ABSTRACT: Applications of oil fingerprinting on Barrow Island, Carnarvon Basin, Australia
Minifie, Sandra A, Paul A Clark, and Andrew Pitchford , West Australian Petroleum Pty Ltd, Perth, Western Australia, Australia
Barrow Island is the largest oil field in the Carnarvon Basin and has produced to date in excess of 275 million barrels of oil. Hydrocarbons are contained in over thirty separate accumulations, in nine reservoir levels ranging in age from the Jurassic to Late Cretaceous. A suite of peak height ratios from whole oil gas chromatography was chosen to show the maximum difference between the oils. Each of the reservoirs has a unique oil fingerprint, which can be illustrated and compared using star diagrams.
The ability to identify the production reservoir has been instrumental in the discovery of additional Barrow Island oil reserves. Oil fingerprinting highlighted an anomaly between the oil and generic fingerprints for the interval perforated in well B28. The integration of reservoir geochemistry and geological modelling focussed the drilling programme and a new oil discovery was made in the adjoining fault block.
The oil fingerprinting technique was also used to assess the lateral continuity of the Tunney reservoir. These sands are generally beyond the resolution of seismic mapping. Oil fingerprinting determined the sealing properties of the fault between the new discovery well, Z56M, and the main Tunney Field. Statistical differences in the individual oil fingerprints were greater than laboratory error margins and proved the oils analysed were produced from non-communicating reservoirs.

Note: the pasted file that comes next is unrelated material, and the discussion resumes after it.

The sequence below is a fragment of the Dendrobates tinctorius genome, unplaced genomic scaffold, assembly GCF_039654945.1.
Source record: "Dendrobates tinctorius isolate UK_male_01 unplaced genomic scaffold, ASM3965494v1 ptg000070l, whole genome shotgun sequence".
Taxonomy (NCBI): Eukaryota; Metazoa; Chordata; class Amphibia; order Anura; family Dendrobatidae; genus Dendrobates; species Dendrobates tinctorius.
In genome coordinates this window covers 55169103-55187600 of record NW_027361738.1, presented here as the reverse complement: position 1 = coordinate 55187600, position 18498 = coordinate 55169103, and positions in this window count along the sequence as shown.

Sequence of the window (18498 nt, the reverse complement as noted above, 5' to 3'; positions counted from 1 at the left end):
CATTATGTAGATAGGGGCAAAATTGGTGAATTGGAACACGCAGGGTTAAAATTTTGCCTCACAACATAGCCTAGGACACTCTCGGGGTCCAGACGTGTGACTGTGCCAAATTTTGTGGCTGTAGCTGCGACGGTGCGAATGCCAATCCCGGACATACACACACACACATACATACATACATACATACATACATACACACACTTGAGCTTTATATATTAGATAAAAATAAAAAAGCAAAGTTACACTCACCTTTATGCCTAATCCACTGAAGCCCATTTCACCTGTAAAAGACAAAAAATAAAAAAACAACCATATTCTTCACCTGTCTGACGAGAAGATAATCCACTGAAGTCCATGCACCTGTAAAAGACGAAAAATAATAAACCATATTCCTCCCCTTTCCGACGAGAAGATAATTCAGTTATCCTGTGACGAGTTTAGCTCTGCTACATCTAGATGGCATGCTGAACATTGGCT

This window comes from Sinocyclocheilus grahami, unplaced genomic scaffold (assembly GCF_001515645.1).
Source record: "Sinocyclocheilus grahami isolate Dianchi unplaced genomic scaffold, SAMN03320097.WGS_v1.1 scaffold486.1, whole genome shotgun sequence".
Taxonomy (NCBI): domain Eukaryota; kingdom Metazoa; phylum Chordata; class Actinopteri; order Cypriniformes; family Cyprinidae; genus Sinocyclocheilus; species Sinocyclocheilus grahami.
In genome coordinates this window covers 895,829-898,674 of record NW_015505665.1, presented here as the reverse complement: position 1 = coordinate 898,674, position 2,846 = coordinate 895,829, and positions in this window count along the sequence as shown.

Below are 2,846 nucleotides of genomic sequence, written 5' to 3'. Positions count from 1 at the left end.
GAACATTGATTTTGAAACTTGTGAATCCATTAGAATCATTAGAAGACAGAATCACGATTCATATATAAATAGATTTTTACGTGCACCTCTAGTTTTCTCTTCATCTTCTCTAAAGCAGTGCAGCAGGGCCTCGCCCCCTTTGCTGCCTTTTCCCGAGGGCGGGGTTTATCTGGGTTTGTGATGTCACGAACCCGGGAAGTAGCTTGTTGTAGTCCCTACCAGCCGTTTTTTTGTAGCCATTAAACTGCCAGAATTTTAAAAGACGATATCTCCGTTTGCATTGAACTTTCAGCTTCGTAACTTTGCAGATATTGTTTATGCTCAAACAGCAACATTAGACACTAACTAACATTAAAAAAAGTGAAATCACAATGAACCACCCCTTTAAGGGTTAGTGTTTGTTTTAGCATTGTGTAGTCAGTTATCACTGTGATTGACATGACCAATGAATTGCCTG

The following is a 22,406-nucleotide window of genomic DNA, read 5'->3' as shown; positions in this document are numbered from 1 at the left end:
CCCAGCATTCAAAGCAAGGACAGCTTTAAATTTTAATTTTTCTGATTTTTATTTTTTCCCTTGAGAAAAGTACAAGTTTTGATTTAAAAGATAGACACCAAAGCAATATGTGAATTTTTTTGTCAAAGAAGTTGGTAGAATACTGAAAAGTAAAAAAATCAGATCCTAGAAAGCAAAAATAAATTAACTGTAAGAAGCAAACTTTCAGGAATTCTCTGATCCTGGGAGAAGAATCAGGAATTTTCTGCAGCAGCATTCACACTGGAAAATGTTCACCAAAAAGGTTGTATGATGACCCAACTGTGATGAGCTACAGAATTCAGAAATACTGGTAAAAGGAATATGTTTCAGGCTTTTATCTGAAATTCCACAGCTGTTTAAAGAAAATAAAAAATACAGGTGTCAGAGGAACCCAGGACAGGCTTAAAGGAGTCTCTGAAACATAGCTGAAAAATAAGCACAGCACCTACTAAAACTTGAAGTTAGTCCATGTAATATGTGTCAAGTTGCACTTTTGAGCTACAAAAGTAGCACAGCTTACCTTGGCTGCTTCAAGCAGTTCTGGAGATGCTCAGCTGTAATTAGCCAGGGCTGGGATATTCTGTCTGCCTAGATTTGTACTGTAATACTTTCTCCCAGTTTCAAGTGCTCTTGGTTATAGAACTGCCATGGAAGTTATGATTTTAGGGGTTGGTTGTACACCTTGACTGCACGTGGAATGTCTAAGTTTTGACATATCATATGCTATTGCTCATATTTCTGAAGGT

Oil fingerprinting is an economic and reliable tool that can determine from which reservoir oil has been produced and whether individual wells are in communication. It is a valuable tool in the exploration, development and production of Barrow Island oil.
AAPG Search and Discovery Article #90913©2000 AAPG International Conference and Exhibition, Bali, Indonesia